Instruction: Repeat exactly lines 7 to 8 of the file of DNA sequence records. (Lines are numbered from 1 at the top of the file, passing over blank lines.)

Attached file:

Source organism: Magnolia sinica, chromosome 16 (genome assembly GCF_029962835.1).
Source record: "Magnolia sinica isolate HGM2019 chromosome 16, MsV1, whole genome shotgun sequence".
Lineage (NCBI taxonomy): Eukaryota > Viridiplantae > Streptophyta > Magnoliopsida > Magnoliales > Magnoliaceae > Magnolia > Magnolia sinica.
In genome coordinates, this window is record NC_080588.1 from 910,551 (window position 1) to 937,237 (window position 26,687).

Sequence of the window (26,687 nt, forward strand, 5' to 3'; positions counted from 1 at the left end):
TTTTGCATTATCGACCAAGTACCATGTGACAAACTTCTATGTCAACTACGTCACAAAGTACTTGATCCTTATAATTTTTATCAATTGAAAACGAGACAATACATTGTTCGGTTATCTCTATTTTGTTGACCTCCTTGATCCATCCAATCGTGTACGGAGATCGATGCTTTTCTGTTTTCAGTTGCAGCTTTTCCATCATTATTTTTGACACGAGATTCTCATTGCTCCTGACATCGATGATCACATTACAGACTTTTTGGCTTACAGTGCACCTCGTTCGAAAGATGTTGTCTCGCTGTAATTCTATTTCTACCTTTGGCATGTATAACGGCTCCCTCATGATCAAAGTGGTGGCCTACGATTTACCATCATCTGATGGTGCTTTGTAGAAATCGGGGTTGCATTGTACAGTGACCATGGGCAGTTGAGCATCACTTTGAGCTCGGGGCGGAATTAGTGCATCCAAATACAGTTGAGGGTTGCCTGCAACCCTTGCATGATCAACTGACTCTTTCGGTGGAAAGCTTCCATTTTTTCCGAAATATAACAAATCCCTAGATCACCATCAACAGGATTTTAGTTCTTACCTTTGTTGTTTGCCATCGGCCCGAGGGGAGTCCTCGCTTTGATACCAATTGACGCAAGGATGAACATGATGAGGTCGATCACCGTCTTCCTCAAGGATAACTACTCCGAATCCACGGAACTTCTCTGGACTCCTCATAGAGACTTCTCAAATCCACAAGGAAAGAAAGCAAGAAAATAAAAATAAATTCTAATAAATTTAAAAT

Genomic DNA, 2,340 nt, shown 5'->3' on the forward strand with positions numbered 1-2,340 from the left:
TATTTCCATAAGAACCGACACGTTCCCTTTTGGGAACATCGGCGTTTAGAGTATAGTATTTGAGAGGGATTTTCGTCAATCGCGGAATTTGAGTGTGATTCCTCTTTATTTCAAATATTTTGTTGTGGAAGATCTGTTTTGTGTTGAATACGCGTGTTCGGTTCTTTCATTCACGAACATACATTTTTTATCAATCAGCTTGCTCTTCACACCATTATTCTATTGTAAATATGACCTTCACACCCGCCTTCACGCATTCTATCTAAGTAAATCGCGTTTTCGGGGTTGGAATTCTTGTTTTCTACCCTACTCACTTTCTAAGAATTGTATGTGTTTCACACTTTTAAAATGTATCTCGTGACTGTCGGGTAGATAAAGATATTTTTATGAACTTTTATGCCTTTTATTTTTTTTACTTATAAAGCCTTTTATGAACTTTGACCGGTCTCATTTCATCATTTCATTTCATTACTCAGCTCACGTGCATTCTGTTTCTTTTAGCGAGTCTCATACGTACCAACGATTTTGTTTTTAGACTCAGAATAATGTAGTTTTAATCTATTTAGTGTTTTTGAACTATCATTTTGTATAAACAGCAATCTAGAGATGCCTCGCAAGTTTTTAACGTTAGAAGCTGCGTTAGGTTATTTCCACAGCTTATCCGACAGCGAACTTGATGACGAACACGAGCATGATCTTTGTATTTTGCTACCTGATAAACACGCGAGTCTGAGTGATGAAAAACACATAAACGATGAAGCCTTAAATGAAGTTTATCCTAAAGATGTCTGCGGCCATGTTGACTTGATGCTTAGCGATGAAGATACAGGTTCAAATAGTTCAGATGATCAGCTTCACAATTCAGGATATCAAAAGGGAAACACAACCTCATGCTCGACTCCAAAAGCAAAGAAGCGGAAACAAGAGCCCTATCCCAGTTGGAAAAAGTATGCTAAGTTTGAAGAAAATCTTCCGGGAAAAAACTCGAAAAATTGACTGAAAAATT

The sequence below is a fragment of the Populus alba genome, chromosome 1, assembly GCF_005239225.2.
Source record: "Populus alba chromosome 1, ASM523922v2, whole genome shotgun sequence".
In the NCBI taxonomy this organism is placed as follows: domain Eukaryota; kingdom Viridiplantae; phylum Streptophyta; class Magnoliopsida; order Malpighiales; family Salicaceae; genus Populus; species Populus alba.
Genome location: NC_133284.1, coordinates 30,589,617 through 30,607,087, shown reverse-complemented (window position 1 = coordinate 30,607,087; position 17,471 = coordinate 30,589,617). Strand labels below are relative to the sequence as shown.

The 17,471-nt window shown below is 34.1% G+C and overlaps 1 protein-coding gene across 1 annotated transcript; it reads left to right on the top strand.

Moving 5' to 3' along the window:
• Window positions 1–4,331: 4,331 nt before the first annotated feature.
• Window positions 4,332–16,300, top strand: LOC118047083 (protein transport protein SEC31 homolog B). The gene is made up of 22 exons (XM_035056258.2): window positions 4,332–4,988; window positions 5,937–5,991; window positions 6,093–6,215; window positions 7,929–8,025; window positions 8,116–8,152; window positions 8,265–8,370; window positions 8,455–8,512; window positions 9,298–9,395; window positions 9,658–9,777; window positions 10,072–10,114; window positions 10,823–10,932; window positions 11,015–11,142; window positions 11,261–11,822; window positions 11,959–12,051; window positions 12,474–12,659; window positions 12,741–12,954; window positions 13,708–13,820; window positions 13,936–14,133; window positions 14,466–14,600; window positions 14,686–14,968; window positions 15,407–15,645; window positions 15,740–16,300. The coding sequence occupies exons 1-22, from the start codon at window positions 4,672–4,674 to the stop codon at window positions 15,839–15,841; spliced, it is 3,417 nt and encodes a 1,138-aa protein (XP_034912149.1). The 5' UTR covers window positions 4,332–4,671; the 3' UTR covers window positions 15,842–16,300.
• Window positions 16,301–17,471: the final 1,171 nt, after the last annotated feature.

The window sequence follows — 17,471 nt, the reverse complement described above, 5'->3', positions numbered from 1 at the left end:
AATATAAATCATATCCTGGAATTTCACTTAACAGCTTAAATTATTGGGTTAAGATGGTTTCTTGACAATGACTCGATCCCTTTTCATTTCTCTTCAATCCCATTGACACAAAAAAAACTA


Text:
Genomic DNA, 2,340 nt, shown 5'->3' on the forward strand with positions numbered 1-2,340 from the left:
TATTTCCATAAGAACCGACACGTTCCCTTTTGGGAACATCGGCGTTTAGAGTATAGTATTTGAGAGGGATTTTCGTCAATCGCGGAATTTGAGTGTGATTCCTCTTTATTTCAAATATTTTGTTGTGGAAGATCTGTTTTGTGTTGAATACGCGTGTTCGGTTCTTTCATTCACGAACATACATTTTTTATCAATCAGCTTGCTCTTCACACCATTATTCTATTGTAAATATGACCTTCACACCCGCCTTCACGCATTCTATCTAAGTAAATCGCGTTTTCGGGGTTGGAATTCTTGTTTTCTACCCTACTCACTTTCTAAGAATTGTATGTGTTTCACACTTTTAAAATGTATCTCGTGACTGTCGGGTAGATAAAGATATTTTTATGAACTTTTATGCCTTTTATTTTTTTTACTTATAAAGCCTTTTATGAACTTTGACCGGTCTCATTTCATCATTTCATTTCATTACTCAGCTCACGTGCATTCTGTTTCTTTTAGCGAGTCTCATACGTACCAACGATTTTGTTTTTAGACTCAGAATAATGTAGTTTTAATCTATTTAGTGTTTTTGAACTATCATTTTGTATAAACAGCAATCTAGAGATGCCTCGCAAGTTTTTAACGTTAGAAGCTGCGTTAGGTTATTTCCACAGCTTATCCGACAGCGAACTTGATGACGAACACGAGCATGATCTTTGTATTTTGCTACCTGATAAACACGCGAGTCTGAGTGATGAAAAACACATAAACGATGAAGCCTTAAATGAAGTTTATCCTAAAGATGTCTGCGGCCATGTTGACTTGATGCTTAGCGATGAAGATACAGGTTCAAATAGTTCAGATGATCAGCTTCACAATTCAGGATATCAAAAGGGAAACACAACCTCATGCTCGACTCCAAAAGCAAAGAAGCGGAAACAAGAGCCCTATCCCAGTTGGAAAAAGTATGCTAAGTTTGAAGAAAATCTTCCGGGAAAAAACTCGAAAAATTGACTGAAAAATT